Yooka-Laylee - The Rebirth of Platformers
One of the games I'm most excited for this year, Yooka-Laylee, is launching super soon and I have to say this is the first title that I'm genuinely curious to hear the thoughts from reviewers and even the dreaded YouTube comments. I don't think this has ever happened before. Usually with games I'm excited for I DREAD the reviews for it. As of late anything creative, new, or games that aim to please the fans as the main focus get thrown into a corner and given a below average or even bad score.
This could be for numerous reasons but that's for another day.
Yooka-Laylee is a blast from the past, but with the power of the new platforms. But honestly that doesn't bother me all that much. In fact, I'd love to be able to play the game on my eventual Nintendo Switch or even my PSVita! But even though that probably wont happen, I'm SERIOUSLY excited about this game. I think most fans of the title will have their own different list of games that the title reminds them of, but for me I'm reminded of Jak & Daxter, Ratchet & Clank, Spyro The Dragon, Crash Bandicoot, Croc and others. The main reason I'm so hyped about this game is that it takes the best of the past and adds chunks of the future to it. Obviously there are HUGE links to Banjo-Kazooie since some of the ex-Rare team are working on the game, so in fact it would pretty much be fair to say that Banjo-Kazooie is the biggest influence on the game. But I don't personally have much experience with that title to be able to make the connections.
It's been WAY too long since we had a solid platformer pop up. Being a fan of all of those platformers, every E3 or Gamescom we hang onto the hope that eventually we'll get another one of those. Even a reboot to some of the series', but usually we end up being let down. It's pretty much the perfect time to release a game like this.
I managed to get my hands on it during the last Eurogamer event... sorry... EGX, where we were able to play a solid demo that lasted me probably at least about 30 minutes. Usually at these events I would capture as much racing game stuff as possible for my channel, but this year I went in with another plan having been to both E3 and Gamescom in the year. To play games I wouldn't normally try at events & games I'm excited for but didn't have time to play.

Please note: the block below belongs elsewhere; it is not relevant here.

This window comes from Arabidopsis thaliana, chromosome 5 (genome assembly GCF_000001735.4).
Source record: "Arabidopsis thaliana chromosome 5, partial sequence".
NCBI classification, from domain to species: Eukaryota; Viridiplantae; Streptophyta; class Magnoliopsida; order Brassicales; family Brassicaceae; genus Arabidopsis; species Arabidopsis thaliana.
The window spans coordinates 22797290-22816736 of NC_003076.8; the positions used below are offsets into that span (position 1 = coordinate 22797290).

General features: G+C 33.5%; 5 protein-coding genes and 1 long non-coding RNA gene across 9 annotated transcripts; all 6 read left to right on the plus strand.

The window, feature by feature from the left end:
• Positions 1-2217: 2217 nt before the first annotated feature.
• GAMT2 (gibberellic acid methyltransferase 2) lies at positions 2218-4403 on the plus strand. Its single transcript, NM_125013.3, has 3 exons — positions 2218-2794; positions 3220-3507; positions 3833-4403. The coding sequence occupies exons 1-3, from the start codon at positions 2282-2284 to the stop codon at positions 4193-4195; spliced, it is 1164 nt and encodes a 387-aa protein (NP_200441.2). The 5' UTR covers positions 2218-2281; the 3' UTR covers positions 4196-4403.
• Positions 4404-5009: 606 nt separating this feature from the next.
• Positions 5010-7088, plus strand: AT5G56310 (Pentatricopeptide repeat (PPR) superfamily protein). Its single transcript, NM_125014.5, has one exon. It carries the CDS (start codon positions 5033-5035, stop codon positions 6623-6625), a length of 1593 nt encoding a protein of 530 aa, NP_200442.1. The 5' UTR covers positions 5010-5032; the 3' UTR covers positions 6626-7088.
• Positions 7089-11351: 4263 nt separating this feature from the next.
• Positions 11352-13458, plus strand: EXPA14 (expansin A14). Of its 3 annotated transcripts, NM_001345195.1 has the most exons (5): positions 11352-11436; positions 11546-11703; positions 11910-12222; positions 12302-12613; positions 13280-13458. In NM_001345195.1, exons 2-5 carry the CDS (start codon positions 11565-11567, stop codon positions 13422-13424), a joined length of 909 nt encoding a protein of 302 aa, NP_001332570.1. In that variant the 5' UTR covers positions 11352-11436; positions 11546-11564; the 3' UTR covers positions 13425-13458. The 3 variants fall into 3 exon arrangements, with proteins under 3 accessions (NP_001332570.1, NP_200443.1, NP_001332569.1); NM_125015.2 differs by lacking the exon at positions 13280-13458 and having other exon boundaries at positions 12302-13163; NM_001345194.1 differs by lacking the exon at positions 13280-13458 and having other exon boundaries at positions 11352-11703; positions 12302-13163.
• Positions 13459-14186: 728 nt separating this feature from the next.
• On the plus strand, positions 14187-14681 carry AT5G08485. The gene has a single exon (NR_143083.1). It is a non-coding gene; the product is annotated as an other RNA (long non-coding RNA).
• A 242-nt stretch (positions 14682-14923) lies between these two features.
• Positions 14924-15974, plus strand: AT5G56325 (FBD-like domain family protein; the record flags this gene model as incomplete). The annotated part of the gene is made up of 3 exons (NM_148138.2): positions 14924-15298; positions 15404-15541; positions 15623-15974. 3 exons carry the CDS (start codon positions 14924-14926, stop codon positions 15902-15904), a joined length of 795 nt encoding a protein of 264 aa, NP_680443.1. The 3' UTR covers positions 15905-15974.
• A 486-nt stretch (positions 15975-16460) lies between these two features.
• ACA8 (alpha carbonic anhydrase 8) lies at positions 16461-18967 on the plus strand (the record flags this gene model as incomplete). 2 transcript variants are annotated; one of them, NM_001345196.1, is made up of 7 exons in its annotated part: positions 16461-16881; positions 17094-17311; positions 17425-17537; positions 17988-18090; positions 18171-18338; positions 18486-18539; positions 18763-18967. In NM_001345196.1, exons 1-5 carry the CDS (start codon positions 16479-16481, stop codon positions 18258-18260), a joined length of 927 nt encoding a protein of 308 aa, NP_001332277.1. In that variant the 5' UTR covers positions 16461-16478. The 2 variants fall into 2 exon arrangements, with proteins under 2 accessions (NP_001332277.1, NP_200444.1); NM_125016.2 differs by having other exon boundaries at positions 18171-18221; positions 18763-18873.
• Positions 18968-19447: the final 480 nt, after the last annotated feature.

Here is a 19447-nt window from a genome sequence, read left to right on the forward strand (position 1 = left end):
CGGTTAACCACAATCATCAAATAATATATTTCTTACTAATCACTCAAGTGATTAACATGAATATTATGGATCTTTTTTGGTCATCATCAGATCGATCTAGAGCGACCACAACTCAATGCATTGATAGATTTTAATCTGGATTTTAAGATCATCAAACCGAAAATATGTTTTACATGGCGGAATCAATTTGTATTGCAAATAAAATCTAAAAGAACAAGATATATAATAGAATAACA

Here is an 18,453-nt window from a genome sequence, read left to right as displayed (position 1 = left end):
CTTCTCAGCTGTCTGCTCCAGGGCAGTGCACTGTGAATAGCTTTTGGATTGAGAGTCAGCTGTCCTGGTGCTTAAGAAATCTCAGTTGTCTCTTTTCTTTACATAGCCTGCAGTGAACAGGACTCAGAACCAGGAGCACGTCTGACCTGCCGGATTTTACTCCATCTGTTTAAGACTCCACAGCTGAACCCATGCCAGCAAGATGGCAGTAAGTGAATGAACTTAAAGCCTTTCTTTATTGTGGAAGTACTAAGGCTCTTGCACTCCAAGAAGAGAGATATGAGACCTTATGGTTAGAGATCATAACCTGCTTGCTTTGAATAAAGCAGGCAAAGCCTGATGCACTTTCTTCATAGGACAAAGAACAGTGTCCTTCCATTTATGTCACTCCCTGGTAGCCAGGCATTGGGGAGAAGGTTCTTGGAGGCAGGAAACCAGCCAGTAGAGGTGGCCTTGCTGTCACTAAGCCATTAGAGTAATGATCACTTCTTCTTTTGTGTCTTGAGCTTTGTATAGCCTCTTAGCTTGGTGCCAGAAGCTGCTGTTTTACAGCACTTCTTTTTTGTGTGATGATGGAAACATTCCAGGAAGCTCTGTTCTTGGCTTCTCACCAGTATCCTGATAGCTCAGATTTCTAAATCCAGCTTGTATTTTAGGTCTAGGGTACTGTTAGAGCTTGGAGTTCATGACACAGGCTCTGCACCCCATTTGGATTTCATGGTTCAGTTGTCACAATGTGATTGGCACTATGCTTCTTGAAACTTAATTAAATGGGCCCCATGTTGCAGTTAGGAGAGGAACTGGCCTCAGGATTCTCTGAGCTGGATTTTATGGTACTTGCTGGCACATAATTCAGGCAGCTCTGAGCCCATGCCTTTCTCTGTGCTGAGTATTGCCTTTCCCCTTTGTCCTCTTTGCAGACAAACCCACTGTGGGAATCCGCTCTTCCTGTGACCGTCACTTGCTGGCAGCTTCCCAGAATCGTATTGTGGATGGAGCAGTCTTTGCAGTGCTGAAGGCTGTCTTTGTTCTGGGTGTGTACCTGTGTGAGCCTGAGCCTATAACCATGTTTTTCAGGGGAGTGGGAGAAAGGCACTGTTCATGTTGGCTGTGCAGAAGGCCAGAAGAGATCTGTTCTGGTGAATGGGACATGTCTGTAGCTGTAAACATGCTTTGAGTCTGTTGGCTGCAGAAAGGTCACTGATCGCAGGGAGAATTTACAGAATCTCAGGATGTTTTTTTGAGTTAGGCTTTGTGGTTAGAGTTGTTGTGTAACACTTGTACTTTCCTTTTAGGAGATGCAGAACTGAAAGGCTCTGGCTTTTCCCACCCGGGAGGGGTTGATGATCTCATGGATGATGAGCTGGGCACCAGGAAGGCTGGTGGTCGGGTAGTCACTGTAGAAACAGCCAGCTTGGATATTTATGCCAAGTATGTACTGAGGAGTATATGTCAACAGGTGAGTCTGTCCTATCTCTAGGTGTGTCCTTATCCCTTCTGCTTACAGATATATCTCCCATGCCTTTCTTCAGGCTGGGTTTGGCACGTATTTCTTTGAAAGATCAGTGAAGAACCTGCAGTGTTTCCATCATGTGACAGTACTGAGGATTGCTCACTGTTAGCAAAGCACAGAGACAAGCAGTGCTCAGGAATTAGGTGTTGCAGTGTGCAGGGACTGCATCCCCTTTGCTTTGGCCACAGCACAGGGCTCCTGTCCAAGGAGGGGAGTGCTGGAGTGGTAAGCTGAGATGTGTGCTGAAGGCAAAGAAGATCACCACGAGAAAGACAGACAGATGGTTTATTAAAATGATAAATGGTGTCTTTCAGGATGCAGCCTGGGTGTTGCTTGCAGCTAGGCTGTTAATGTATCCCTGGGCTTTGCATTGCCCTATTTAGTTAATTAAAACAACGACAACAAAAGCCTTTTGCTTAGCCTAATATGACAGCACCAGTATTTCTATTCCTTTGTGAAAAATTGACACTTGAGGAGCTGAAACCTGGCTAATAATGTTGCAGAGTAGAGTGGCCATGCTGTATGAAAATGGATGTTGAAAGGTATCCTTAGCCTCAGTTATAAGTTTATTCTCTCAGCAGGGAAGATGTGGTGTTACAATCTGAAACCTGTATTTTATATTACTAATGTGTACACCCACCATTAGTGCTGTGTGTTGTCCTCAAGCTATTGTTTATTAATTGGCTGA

Let me be clear, I was excited for the game as soon as I saw the Kickstarter and was SUPER excited to hear it absolutely SMASHED it. It's one of the only times I've ever seen a Kickstarter and actually regretted not helping fund it later on when it's funded. Anyway, let's talk about the game.
From what I played, the game was very open. I would start one activity and get distracted by another. This is actually the first time this has happened on such a significant scale. Normally when games advertise they have "distraction gameplay" they usually mean some extra things pops up that are usually not of much interest. Closest example I can give is the barn finds on Forza. Totally different game but you get the idea, they never really intrigued me to find them so I only did them months after beating the game.
But with Yooka, I would start something, fail, try again, fail, give up and try something else. Obviously this was the first time I'd ever played the game so I was getting used to the controls, physics and how the game generally worked. So "giving up" and switching to something easier just meant I had more time to figure out how to tackle the challenge later. Which I eventually did, I went back to some of the more difficult seeming quests/missions and destroyed them the 2nd time round. Of course I carried on where I left off since it was a big open map, something a lot of older platformers couldn't pull off as well due to the hardware they ran on.
I instantly fell in love with Yooka and Laylee, they're an awesome match. I would argue that most of the best platformers usually have two characters that use their specialties and uniqueness to help solve puzzles together. Ratchet & Clank, Jak & Daxter are the first ones that come to mind for me personally, but you'll be able to make your own links.
All of the other characters were very quirky and even the enemies came across fun and silly, which fits the tone of the game for sure. Even just looking at the artwork, the tone of everything fits with those images perfectly. You could argue it comes off a little "childish" almost, but I don't personally see that. I think this is why we've moved onto the Call of Duty's and Battlefields, because the images of those games come across as more "mature" and "grown up" than those of old platforming games. But very clearly by looking at the amount of funding and hype around Yooka-Laylee, the image of looking more "grown up" doesn't hold so much value anymore. People that grew up playing platformers are more than excited to see a game going back to the roots of where they started gaming.
I think the success of the Kickstarter and the very likely looking success of the game is good news all round. It won't mean less "manly" or "adult" games by any chance, but it for sure shows that not all of us want to go around shooting soldiers and killing hookers in every title.